• Aaron Neinstein

Can 3D Sculpture Help Patients ‘Grasp’ Diabetes Data? (Full post at Medscape.com)

Note: This is an excerpt from my most recent column at Medscape.com (full post at Medscape).

Recently, I was given a first look at a fresh take on BG monitoring, created by artist and technologist Justus Harris. Justus is an artist and technologist based in Oakland, California, and Chicago who was diagnosed with type 1 diabetes at age 14 years. He is blazing a new trail by bringing together personalized health data and the tactile world, creating 3-dimensional (3D) data visualization sculptures.

Often the most exciting innovations happen at the intersection of disciplines, such as the intersection of art, technology, and medicine. Sitting at this crossroads, Justus created an object that can be viewed through many different lenses. As an art gallery piece, it is a form of self-expression for someone struggling with a chronic disease, using art to humanize the BG numbers that he lives with on a daily basis. As a medical education tool, it is a very creative method that connects a patient with his BG data in a 3D, tactile, and visual fashion. This approach could even become a way for someone with low health literacy to rapidly understand whether his diabetes is in good or poor control, beyond what glycated hemoglobin conveys.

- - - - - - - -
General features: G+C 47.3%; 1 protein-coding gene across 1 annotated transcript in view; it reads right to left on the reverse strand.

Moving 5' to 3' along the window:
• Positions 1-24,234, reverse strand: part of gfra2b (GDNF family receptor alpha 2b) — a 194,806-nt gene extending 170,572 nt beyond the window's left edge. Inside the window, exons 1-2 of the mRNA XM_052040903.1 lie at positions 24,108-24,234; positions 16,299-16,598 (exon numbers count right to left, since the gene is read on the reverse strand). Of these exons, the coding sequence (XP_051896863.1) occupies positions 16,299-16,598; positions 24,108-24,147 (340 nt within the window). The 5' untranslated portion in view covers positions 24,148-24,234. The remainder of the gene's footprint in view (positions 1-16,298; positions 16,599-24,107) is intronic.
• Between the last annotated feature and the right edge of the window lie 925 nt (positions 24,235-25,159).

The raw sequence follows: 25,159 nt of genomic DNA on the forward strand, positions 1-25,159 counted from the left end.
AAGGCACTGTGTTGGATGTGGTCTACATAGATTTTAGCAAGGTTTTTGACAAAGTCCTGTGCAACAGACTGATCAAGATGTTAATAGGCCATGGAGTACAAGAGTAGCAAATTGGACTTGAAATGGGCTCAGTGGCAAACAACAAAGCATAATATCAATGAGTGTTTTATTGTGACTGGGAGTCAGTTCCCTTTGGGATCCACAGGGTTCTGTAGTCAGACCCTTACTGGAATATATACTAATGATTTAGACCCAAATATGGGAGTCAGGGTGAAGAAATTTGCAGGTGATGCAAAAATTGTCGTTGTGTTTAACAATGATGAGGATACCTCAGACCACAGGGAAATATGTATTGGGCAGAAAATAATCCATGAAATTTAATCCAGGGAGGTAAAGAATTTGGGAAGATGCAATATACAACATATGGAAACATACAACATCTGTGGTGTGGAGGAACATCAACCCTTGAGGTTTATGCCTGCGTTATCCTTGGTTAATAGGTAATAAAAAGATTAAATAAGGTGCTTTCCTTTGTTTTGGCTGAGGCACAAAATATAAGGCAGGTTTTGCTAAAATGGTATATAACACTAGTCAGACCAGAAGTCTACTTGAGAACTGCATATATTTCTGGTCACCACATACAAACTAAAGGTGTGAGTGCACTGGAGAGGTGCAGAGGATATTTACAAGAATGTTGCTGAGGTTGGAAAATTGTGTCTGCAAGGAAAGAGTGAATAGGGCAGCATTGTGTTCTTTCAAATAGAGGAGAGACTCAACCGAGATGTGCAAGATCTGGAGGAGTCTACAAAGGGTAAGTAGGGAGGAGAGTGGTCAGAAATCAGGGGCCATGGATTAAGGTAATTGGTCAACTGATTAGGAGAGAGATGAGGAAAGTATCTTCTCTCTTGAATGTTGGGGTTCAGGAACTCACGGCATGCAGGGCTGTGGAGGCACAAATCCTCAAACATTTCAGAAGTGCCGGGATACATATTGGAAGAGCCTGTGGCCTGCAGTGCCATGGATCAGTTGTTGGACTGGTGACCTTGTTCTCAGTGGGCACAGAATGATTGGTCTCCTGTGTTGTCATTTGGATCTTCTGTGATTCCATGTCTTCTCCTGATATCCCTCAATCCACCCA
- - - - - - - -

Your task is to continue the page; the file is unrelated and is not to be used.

To read the full post, please go to the article at Medscape.com (note: you will need to sign in to Medscape to access it)

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Dr. Aaron Neinstein is Associate Professor in the UCSF Division of Endocrinology and Director of Clinical Informatics at the UCSF Center for Digital Health Innovation, with a clinical practice focused on diabetes care. He is considered an expert in diabetes technology, including the use of insulin pumps and continuous glucose monitors, as a nationally-invited speaker and invited author to outlets like CNBC and Medscape, peer-reviewed author, and advisor to numerous companies.

© 2020 by Aaron Neinstein MD